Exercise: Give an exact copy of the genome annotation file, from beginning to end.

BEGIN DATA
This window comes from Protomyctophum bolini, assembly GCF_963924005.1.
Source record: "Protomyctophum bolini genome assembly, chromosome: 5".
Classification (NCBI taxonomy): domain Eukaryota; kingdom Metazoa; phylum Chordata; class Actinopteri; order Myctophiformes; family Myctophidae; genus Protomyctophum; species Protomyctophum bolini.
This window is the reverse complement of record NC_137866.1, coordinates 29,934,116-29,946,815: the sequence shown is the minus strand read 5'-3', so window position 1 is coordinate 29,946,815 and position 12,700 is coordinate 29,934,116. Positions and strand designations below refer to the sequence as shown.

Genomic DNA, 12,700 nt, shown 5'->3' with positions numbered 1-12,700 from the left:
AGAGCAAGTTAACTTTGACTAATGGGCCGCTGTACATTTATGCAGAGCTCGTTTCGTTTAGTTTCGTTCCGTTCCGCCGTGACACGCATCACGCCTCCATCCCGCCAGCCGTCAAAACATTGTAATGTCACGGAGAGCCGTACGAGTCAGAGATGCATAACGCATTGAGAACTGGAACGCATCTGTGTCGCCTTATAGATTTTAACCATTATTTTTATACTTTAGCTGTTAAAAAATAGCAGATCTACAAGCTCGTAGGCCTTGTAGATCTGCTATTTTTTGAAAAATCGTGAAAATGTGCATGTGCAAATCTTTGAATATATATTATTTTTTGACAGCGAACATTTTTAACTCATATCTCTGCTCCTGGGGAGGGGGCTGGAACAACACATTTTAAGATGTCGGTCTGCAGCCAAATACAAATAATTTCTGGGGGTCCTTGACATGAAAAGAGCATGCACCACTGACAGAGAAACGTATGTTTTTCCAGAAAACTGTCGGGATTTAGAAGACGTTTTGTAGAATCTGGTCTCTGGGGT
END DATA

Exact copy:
This window comes from Protomyctophum bolini, assembly GCF_963924005.1.
Source record: "Protomyctophum bolini genome assembly, chromosome: 5".
Classification (NCBI taxonomy): domain Eukaryota; kingdom Metazoa; phylum Chordata; class Actinopteri; order Myctophiformes; family Myctophidae; genus Protomyctophum; species Protomyctophum bolini.
This window is the reverse complement of record NC_137866.1, coordinates 29,934,116-29,946,815: the sequence shown is the minus strand read 5'-3', so window position 1 is coordinate 29,946,815 and position 12,700 is coordinate 29,934,116. Positions and strand designations below refer to the sequence as shown.

Genomic DNA, 12,700 nt, shown 5'->3' with positions numbered 1-12,700 from the left:
AGAGCAAGTTAACTTTGACTAATGGGCCGCTGTACATTTATGCAGAGCTCGTTTCGTTTAGTTTCGTTCCGTTCCGCCGTGACACGCATCACGCCTCCATCCCGCCAGCCGTCAAAACATTGTAATGTCACGGAGAGCCGTACGAGTCAGAGATGCATAACGCATTGAGAACTGGAACGCATCTGTGTCGCCTTATAGATTTTAACCATTATTTTTATACTTTAGCTGTTAAAAAATAGCAGATCTACAAGCTCGTAGGCCTTGTAGATCTGCTATTTTTTGAAAAATCGTGAAAATGTGCATGTGCAAATCTTTGAATATATATTATTTTTTGACAGCGAACATTTTTAACTCATATCTCTGCTCCTGGGGAGGGGGCTGGAACAACACATTTTAAGATGTCGGTCTGCAGCCAAATACAAATAATTTCTGGGGGTCCTTGACATGAAAAGAGCATGCACCACTGACAGAGAAACGTATGTTTTTCCAGAAAACTGTCGGGATTTAGAAGACGTTTTGTAGAATCTGGTCTCTGGGGT